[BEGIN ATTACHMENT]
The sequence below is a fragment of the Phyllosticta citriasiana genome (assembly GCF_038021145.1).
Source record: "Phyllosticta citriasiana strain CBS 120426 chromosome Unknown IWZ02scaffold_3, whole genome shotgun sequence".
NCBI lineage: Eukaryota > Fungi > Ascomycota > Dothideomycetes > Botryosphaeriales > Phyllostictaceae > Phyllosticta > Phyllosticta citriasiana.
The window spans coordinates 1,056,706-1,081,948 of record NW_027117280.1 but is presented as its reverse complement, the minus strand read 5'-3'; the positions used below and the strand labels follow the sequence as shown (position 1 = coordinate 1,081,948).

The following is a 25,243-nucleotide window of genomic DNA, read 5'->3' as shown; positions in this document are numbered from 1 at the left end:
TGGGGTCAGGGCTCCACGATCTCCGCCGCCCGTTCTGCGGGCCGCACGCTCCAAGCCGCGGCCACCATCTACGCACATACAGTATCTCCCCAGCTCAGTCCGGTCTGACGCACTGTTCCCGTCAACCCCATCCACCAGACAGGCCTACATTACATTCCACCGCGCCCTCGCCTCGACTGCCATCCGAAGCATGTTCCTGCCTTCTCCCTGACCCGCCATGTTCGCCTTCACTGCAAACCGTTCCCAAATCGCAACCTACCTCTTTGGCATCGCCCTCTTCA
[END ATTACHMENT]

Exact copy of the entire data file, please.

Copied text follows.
The sequence below is a fragment of the Phyllosticta citriasiana genome (assembly GCF_038021145.1).
Source record: "Phyllosticta citriasiana strain CBS 120426 chromosome Unknown IWZ02scaffold_3, whole genome shotgun sequence".
NCBI lineage: Eukaryota > Fungi > Ascomycota > Dothideomycetes > Botryosphaeriales > Phyllostictaceae > Phyllosticta > Phyllosticta citriasiana.
The window spans coordinates 1,056,706-1,081,948 of record NW_027117280.1 but is presented as its reverse complement, the minus strand read 5'-3'; the positions used below and the strand labels follow the sequence as shown (position 1 = coordinate 1,081,948).

The following is a 25,243-nucleotide window of genomic DNA, read 5'->3' as shown; positions in this document are numbered from 1 at the left end:
TGGGGTCAGGGCTCCACGATCTCCGCCGCCCGTTCTGCGGGCCGCACGCTCCAAGCCGCGGCCACCATCTACGCACATACAGTATCTCCCCAGCTCAGTCCGGTCTGACGCACTGTTCCCGTCAACCCCATCCACCAGACAGGCCTACATTACATTCCACCGCGCCCTCGCCTCGACTGCCATCCGAAGCATGTTCCTGCCTTCTCCCTGACCCGCCATGTTCGCCTTCACTGCAAACCGTTCCCAAATCGCAACCTACCTCTTTGGCATCGCCCTCTTCA